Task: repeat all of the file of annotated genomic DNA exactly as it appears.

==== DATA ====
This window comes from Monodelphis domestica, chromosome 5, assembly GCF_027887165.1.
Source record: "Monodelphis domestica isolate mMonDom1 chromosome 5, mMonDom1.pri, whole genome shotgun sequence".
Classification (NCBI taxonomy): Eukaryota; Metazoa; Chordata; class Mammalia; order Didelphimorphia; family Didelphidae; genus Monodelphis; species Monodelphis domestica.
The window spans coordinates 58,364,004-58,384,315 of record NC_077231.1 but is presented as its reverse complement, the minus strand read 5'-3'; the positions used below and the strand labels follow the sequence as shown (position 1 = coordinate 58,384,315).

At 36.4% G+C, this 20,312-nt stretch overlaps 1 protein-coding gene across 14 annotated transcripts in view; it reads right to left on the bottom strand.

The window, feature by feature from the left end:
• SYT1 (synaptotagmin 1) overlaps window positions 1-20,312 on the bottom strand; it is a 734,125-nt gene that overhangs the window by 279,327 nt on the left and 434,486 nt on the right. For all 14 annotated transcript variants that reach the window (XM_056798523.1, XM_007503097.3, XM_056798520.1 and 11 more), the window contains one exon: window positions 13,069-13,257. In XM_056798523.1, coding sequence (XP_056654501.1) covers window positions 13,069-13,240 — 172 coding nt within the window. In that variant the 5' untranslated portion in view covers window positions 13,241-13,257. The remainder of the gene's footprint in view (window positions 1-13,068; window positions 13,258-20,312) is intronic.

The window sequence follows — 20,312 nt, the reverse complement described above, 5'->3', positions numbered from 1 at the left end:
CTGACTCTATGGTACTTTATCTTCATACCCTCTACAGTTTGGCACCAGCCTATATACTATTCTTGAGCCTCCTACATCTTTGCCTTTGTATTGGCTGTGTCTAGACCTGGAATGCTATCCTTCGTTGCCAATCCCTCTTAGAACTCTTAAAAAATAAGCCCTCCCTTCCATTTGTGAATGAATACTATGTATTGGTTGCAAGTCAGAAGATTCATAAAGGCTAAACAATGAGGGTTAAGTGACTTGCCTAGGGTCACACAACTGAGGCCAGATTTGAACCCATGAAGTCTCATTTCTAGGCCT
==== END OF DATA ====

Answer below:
This window comes from Monodelphis domestica, chromosome 5, assembly GCF_027887165.1.
Source record: "Monodelphis domestica isolate mMonDom1 chromosome 5, mMonDom1.pri, whole genome shotgun sequence".
Classification (NCBI taxonomy): Eukaryota; Metazoa; Chordata; class Mammalia; order Didelphimorphia; family Didelphidae; genus Monodelphis; species Monodelphis domestica.
The window spans coordinates 58,364,004-58,384,315 of record NC_077231.1 but is presented as its reverse complement, the minus strand read 5'-3'; the positions used below and the strand labels follow the sequence as shown (position 1 = coordinate 58,384,315).

At 36.4% G+C, this 20,312-nt stretch overlaps 1 protein-coding gene across 14 annotated transcripts in view; it reads right to left on the bottom strand.

The window, feature by feature from the left end:
• SYT1 (synaptotagmin 1) overlaps window positions 1-20,312 on the bottom strand; it is a 734,125-nt gene that overhangs the window by 279,327 nt on the left and 434,486 nt on the right. For all 14 annotated transcript variants that reach the window (XM_056798523.1, XM_007503097.3, XM_056798520.1 and 11 more), the window contains one exon: window positions 13,069-13,257. In XM_056798523.1, coding sequence (XP_056654501.1) covers window positions 13,069-13,240 — 172 coding nt within the window. In that variant the 5' untranslated portion in view covers window positions 13,241-13,257. The remainder of the gene's footprint in view (window positions 1-13,068; window positions 13,258-20,312) is intronic.

The window sequence follows — 20,312 nt, the reverse complement described above, 5'->3', positions numbered from 1 at the left end:
CTGACTCTATGGTACTTTATCTTCATACCCTCTACAGTTTGGCACCAGCCTATATACTATTCTTGAGCCTCCTACATCTTTGCCTTTGTATTGGCTGTGTCTAGACCTGGAATGCTATCCTTCGTTGCCAATCCCTCTTAGAACTCTTAAAAAATAAGCCCTCCCTTCCATTTGTGAATGAATACTATGTATTGGTTGCAAGTCAGAAGATTCATAAAGGCTAAACAATGAGGGTTAAGTGACTTGCCTAGGGTCACACAACTGAGGCCAGATTTGAACCCATGAAGTCTCATTTCTAGGCCT